FIG. 5A shows one of the two front caster wheel assemblies, 150A and 150C; FIG. 5B shows one of two rear caster wheel assemblies with cable actuated friction brake, 157B, (cable not shown) manually manipulated at the handbrake lever, 142B (not shown);

FIG. 6 shows the safety crossbar, 400, which connects to and pivots at each end affixed to 133A-B, having an adjustable length from brace 403, pinned in to place at one of the holes slip-tube, 402. Slip-joint, 402, is detached from the lock-bar, 401, allowing ingress and egress from the apparatus, 100.

FIG. 7 shows a user, 300, in the apparatus, 100, with a normal stance within the walking footprint, 105, gripping the hand, holding the individual's hands, 301A-B on the handgrips, 140A-B and handbrakes, 142A-B, and headed in the direction of preferred travel, 200.

Clearly, other embodiments and modifications of this invention may occur readily to those of ordinary skill in the art in view of these teachings. Therefore, this invention is to be limited only by the following claims, which include all such embodiments and modifications when viewed in conjunction with the above specification and accompanying drawing.

Claims (3)

The invention claimed is:
1. A collapsible upright wheeled walker device for augmenting an upright partially-supported walking gait on a walking surface for an unassisted user, the device comprising:
a frame having right, left, and back sides, the sides folding in on themselves for compact storage and transport;
two front wheel assemblies and two rear wheel assemblies coupled to the frame for supporting the frame above the walking surface and apportioned at the vertices of a polygonal footprint on the walking surface within which the user walks during use;
the frame having a simultaneously adjustable height and depth provided by lock-in-place slidable supports that cooperate with slidable lock-in-place front-to-rear adjustable support braces;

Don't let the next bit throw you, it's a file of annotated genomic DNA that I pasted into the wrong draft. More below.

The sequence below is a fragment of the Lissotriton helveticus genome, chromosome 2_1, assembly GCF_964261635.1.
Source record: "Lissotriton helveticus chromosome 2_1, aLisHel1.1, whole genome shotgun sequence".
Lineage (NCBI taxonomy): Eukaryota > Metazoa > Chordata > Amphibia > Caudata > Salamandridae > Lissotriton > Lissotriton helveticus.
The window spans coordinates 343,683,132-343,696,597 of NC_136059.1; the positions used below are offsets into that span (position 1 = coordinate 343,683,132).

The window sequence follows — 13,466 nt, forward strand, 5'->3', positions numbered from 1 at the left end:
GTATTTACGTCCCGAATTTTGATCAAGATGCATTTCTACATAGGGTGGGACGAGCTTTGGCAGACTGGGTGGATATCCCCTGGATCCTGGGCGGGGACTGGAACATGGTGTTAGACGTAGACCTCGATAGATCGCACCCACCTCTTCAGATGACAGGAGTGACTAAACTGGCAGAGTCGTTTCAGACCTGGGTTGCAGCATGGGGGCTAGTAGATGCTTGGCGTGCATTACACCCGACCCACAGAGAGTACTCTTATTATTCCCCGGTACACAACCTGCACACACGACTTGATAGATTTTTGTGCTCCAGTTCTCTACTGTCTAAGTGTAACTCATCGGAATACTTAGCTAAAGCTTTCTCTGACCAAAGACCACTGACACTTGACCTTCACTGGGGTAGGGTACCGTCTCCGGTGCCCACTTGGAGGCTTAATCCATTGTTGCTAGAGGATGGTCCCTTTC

wherein the frame collapses to a compact structure via V-folder hinges located at two posterior and four side hinges;
two upper supports each coupled to and disposed at an adjustable height above a respective frame side; and
two handles, each coupled to a respective upper anterior support for gripping by the user, the handles disposed at a forward handle angle with respect to the device and having locking handbrake levers used to actuate a cable connected to a friction brake at each of the respective rear wheel assemblies.
2. The device of claim 1 wherein the V-folder hinges comprise:
two foldable frame support braces coupled in the middle with a hinge and rotatable on each of the brace ends; wherein two such V-folder hinges are on each of the right side frame and left side frame and fold by rotating upwards and wherein two V-folder hinges are on the top and bottom halves respectively of the posterior side of the apparatus and fold by rotating downwards.
3. The device of claim 2 further comprising:
a rotatable, lock-in-place crossbar assembly providing user safety and apparatus stability during use.